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How many personal care products do you use in a day?

According to EWG’s Skin Deep survey of 2300 people, on average, respondents use nine products daily. These contain 120-130 unique ingredients. ( ).

Your daily grooming ritual can include shampoo, toothpaste, soap, deodorant, hair conditioner, lip balm, sunscreen, body lotion, shaving products, and aftershave balm or perfume.

Most people use cosmetics and other personal care items without a second thought, believing that the regulatory authorities oversee their safety. Not so. No health studies or pre-market testing are required for personal care products.

Personal care products are manufactured from over 10,500 unique chemical ingredients, some of which are known or suspected carcinogens, toxic to the reproductive system or known to disrupt the endocrine system. In the USA no premarket safety testing is required for the industrial chemicals that go into personal care products. The FDA does no systematic reviews of safety, instead authorizing the cosmetics industry to self-police ingredient safety through its Cosmetics Ingredient Review panel. Over 36 years, this industry panel has rejected only 11 ingredients as unsafe in cosmetics. By contrast, the European Union has banned hundreds of chemicals in cosmetics. However, even in Europe many ingredients are still used which have potentially dangerous effects.

You can look up ingredients and products to evaluate their safety for yourself using EWG’s database - .

Let’s take a look at an example that is currently heavily advertised: Simple Facial Wash. Here is a list of the ingredients. Perhaps the first question should be why you should need so many synthetic ingredients in one product designed to wash your face compared to using soap:

List of Ingredients:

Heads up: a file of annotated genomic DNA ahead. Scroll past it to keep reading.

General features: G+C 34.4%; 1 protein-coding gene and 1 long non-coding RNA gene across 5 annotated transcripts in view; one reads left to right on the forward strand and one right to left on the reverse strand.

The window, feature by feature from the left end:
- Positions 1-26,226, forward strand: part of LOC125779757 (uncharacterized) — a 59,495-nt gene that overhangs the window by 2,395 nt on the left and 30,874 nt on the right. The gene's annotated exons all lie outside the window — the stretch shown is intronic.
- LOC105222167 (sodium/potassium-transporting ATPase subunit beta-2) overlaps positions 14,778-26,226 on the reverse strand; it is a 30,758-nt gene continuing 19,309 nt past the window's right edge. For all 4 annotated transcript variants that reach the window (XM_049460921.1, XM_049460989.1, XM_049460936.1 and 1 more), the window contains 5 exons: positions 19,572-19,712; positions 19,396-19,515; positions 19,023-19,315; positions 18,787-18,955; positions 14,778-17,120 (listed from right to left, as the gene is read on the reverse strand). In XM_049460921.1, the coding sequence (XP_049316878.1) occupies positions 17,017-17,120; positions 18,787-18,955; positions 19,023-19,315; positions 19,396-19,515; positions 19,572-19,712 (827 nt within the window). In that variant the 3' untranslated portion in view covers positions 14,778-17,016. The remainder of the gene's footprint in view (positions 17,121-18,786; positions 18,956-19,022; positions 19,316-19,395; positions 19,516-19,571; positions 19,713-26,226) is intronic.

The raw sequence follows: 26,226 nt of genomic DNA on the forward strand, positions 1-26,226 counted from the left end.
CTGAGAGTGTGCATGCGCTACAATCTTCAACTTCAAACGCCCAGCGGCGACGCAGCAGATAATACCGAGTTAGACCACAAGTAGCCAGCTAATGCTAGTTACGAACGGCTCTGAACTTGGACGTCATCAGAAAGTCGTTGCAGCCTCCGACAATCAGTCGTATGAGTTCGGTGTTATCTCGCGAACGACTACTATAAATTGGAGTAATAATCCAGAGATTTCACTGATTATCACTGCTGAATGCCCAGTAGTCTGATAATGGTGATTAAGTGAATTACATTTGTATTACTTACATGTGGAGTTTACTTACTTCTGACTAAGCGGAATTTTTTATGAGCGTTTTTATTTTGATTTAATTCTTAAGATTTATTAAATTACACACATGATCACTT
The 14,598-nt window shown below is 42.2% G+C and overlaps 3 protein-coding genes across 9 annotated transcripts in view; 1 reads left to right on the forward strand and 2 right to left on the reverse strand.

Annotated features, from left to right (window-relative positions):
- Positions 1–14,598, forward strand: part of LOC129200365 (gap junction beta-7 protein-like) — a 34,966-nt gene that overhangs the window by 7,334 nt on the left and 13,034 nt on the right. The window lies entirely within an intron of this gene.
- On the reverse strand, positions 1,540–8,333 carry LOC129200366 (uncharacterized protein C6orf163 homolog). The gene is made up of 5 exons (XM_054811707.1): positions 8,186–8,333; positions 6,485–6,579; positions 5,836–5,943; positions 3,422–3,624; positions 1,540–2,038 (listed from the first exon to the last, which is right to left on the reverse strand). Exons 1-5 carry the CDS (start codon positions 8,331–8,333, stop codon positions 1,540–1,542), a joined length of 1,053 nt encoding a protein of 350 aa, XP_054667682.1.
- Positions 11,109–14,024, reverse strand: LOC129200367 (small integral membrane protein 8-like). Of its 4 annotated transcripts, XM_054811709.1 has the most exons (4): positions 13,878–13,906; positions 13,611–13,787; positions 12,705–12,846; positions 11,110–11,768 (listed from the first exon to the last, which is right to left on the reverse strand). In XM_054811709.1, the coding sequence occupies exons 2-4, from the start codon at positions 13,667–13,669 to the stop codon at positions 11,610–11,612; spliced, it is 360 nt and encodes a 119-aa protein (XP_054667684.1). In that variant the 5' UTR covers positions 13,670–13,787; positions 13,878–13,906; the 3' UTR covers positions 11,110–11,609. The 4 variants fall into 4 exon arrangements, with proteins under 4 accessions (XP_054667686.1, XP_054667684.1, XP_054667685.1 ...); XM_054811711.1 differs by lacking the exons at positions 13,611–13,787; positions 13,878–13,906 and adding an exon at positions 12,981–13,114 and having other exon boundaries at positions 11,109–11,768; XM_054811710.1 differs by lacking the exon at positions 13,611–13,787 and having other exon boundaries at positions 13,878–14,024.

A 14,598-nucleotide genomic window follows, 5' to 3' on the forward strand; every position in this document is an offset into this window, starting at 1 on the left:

Aqua: Water

Sodium Laureth Sulfate: can cause severe skin irritation and reduce the effectiveness of skin function when left in contact with healthy skin ( ).

Decyl Glucoside: Alkyl glucosides (AG), of which decyl glucoside (DG) and lauryl glucoside (LG) are those most commonly implicated in causing allergic contact dermatitis (ACD), are surfactants that are increasingly used in a wide range of products, including cosmetics ( ).

Cocamidopropyl Betaine: is a surfactant; it has been associated with irritation and allergic contact dermatitis, reactions that could be due to the ingredient itself or to impurities present in it.

Glycerin: Glycerin may be of animal or vegetable origin. This ingredient is listed in the PETA's Caring Consumer guide as a byproduct of soap manufacture which typically uses animal fat.

PEG-55 Propylene Glycol Oleate: acknowledged to have an association with irritation and contact dermatitis, even in low concentrations.

Propylene Glycol: is a small, synthetic alcohol (chemical formula CH3-CHOH-CH2OH) that has the potential to cause allergic contact dermatitis in some individuals.

Sodium Chloride: common salt.

Panthenol: Primarily used as a humectant (helps retain moisture).

PEG-7 Glyceryl Cocoate: Due to the presence of PEG, this ingredient may contain potentially toxic manufacturing impurities such as 1,4-dioxane.

Phenoxyethanol: Exposure to phenoxyethanol has been linked to reactions ranging from eczema to severe, life-threatening allergic reactions.

Glycol Distearate: hydrophilic, and is used as a penetration enhancer.

Tocopheryl Acetate: Used as an antioxidants or skin- conditioning agent. May cause a local skin reaction.

Polyquaternium-39: a cationic, surface-active polymer that is adsorbed by keratinous surfaces, such as hair and skin, functioning as an anti-static agent.